From small packs designed for lift-access skiing to behemoths built for serious backcountry ventures, we found the best ski backpacks for every use and budget.
For skiers and snowboarders, backpacks carry avalanche rescue tools that can save lives. Other times, they just carry a few energy bars and a water bottle. So, picking the right pack for your day on the slopes depends a lot on the mission at hand.
While most packs have a lot in common — namely, shoulder straps and a pack bag — they differ wildly in size, weight, and how much they’ll comfortably carry. Packs these days are incredibly well-made. Materials are built to last, seams are heat-welded or bar-tacked, and buckles only break if they’re abused.
Across several winter seasons, we have tested dozens and dozens of ski packs that are available now. Testers have racked up hundreds of ski days (at resorts, in the backcountry, and on ski hut trips) in Canada, the U.S., Japan, and Europe.
To find the best ski backpacks, we ascended and skied Oregon’s Mt. Hood and Washington’s Mt. Adams, ski and splitboard mountaineered in the Rocky Mountains, and scrambled up snow-covered peaks in the Dolomites. We’ve steered backcountry snowmobiles to reach the base of peaks and couloirs and joined skimo races, too.
While not every top-notch ski and snowboard pack made our list, we can assure you it includes excellent designs across a range of volumes and styles. These packs serve a spectrum of objectives for various types of skiers and riders.
For more help choosing the best ski backpack, check out our buyer’s guide as well as our comparison chart, and if you still have questions, take a look at our list of frequently asked questions. Otherwise, you can scroll through to see all of our recommended buys or jump to the category you’re looking for:
- Best Overall Ski Backpack
- Best Budget Ski Backpack
- Best Ski Backpack for Organization
- Best Durability
- Best Heavy Load-Carrier
- Best Women’s Ski Backpack
- Best Snowmobile Sled-Ski Pack
The Best Ski Backpacks of 2022
Best Overall Ski Backpack: BCA Stash 30
Most snowsport packs have fixed torso lengths, but the new BCA Stash 30 ($180) has a hip belt that can slide up or down for a personalized fit. We sent the pack out with testers with torso lengths that ranged from 16 to 20 inches. The pack fit them all like a glove.
Also, the adjustable torso lets you drop the pack lower on your hips for when you’re doing miles of skinning across glaciers. Then, you can snug it up high and tight for better mobility when you’re hucking cliffs and dropping into couloirs.
The new Stash 30 was a favorite for athletes who pushed the envelope in the backcountry. The flexible frame sheet shadows your every movement thanks to its soft molded foam construction. The back panel also consists of seven geometric pods separated with half-inch air channels.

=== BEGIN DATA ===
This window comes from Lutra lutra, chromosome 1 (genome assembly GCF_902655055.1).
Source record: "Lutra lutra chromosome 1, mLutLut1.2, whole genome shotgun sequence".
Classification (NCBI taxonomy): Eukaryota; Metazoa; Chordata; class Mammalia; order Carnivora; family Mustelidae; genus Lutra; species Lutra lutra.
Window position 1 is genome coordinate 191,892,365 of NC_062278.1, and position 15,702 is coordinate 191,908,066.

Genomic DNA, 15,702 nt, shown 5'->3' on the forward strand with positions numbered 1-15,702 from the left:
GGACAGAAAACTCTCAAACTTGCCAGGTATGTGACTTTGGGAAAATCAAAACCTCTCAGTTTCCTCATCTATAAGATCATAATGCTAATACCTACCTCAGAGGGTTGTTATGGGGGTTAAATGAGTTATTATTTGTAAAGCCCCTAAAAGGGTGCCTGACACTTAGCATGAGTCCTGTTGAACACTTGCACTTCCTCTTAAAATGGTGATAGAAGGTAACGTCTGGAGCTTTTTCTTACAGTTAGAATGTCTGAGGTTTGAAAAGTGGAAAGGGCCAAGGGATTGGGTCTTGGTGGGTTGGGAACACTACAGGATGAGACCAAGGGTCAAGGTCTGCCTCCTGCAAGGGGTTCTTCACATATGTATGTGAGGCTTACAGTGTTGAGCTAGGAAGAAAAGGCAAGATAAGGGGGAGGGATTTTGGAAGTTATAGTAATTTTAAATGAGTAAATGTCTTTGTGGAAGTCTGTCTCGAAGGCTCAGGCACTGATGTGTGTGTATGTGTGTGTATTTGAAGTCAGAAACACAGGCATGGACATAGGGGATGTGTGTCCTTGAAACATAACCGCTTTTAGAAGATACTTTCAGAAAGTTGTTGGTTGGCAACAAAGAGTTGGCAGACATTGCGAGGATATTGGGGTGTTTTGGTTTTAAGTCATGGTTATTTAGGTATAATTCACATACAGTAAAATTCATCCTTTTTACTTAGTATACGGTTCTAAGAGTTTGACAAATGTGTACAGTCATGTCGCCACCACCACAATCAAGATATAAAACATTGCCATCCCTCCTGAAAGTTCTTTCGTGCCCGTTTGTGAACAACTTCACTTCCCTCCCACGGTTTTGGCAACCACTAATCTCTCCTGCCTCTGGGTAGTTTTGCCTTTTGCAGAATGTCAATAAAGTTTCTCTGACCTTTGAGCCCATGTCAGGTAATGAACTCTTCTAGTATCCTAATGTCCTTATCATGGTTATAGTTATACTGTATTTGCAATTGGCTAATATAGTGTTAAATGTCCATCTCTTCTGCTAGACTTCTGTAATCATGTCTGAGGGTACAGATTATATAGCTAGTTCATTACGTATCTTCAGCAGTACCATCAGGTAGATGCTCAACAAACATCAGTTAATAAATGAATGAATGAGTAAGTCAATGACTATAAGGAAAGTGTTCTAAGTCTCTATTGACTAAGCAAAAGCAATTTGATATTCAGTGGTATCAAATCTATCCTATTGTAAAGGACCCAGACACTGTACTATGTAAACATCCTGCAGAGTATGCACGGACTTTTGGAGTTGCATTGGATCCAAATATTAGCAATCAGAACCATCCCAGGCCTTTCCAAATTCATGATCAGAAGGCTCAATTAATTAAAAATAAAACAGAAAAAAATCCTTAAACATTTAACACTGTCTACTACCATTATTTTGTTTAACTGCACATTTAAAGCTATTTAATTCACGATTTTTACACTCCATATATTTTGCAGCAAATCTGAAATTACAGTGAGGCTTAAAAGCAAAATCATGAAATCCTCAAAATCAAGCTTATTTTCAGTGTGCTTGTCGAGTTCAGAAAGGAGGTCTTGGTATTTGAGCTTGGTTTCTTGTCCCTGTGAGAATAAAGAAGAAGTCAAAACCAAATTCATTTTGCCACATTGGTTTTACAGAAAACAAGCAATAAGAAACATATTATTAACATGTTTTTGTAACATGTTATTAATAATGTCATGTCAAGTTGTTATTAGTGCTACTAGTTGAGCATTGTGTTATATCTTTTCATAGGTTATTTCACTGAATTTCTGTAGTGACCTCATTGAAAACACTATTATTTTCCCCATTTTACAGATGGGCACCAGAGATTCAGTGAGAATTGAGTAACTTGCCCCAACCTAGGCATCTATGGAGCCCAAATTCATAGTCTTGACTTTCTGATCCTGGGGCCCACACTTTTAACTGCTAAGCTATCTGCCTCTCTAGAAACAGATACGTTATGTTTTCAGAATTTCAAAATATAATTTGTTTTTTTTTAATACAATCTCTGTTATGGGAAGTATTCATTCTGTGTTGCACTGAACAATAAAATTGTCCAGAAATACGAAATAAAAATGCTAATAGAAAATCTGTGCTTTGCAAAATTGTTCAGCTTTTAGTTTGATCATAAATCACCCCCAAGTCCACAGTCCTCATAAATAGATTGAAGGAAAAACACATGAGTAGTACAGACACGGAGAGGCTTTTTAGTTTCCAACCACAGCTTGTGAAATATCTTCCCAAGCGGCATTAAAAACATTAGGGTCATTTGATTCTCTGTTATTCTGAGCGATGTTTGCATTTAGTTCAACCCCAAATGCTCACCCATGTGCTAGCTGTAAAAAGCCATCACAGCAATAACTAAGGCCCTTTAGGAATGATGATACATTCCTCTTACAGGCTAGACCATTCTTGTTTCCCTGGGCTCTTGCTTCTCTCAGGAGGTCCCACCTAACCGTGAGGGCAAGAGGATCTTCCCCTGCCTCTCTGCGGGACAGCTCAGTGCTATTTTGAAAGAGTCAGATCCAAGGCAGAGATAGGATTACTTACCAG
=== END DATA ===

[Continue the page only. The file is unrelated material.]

Horizontal channels increase airflow and let the pack flex with your every movement. The hip belt wings have about an inch of play, so the pack self-adjusts as you walk or ski.
Bonus features include channels on both shoulder straps (accessed via long zippers), so you can use one for hydration and the second for your radio. The pack is designed for vertical snowboard and both diagonal and A-frame ski carry.
Testers loved the quick deployment of both skis and snowboards thanks to big, glove-friendly buckles and dedicated straps. The ski slots are reinforced, featuring compression straps in case your skis are smaller than the slots. Due to its unmatched fit and practicality, we’re confident that the Stash 30 is the best ski backpack in the game today.
- Best use: Backcountry tours, ski, and splitboard mountaineering
- Weight: 3 lbs., 5 oz.
- Capacity: 30 L
- Carry: A-frame and diagonal ski (or splitboard ski) carry or vertical snowboard carry
- Excellent organization and comfort
- Stowable helmet sling
- Small goggle pocket
Bigger is not always better with ski packs. Sometimes you just need snacks, water, and a pack that disappears onto your back. The Mission Pro 18 ($90) doesn’t have bells and whistles or a lot of space, but it’s ideal for lift days and light touring.
But if you pack smart, it has everything you need for a day on the slopes. And, with the sub-$100 price tag, you’ll have money left in your wallet for some solid après-ski happy hours.
This pack ticks all the boxes: diagonal ski carry, vertical snowboard carry, a dedicated snow-safety panel, a fleece-lined goggle pocket, and an insulated drinking tube. There’s even a whistle integrated into the chest strap.
Testers loved the Mission Pro 18L for being so lightweight. Plus, the low-profile, streamlined design makes it great for riding a chairlift or ducking through grabby deadfall in search of untracked powder pockets.
For a pack of this size and weight, the suspension is surprisingly robust. The hip belt and shoulder straps are lightly padded for comfort, and there’s a plastic frame sheet that helps support loads and protects your back from sharp, pointy cargo. Overall, we think it’s the best ski backpack for the price.
- Best use: Resort skiing and riding, hike-to terrain
- Weight: 1 lb., 9 oz.
- Capacity: 18 L
- Carry: Skis or snowboard
- Fabric is 420-denier ripstop nylon with a water-repellent finish
- Not for over-packers
Best Ski Backpack for Organization: Gregory Targhee 45
The Gregory Targhee 45L ($220) is the SUV of the pack world, with a floorplan that will please even the most nitpicky of organizers. There are six zippered pockets. And on the pack’s front is a handy zippered pocket where you can stash sunglasses and snacks.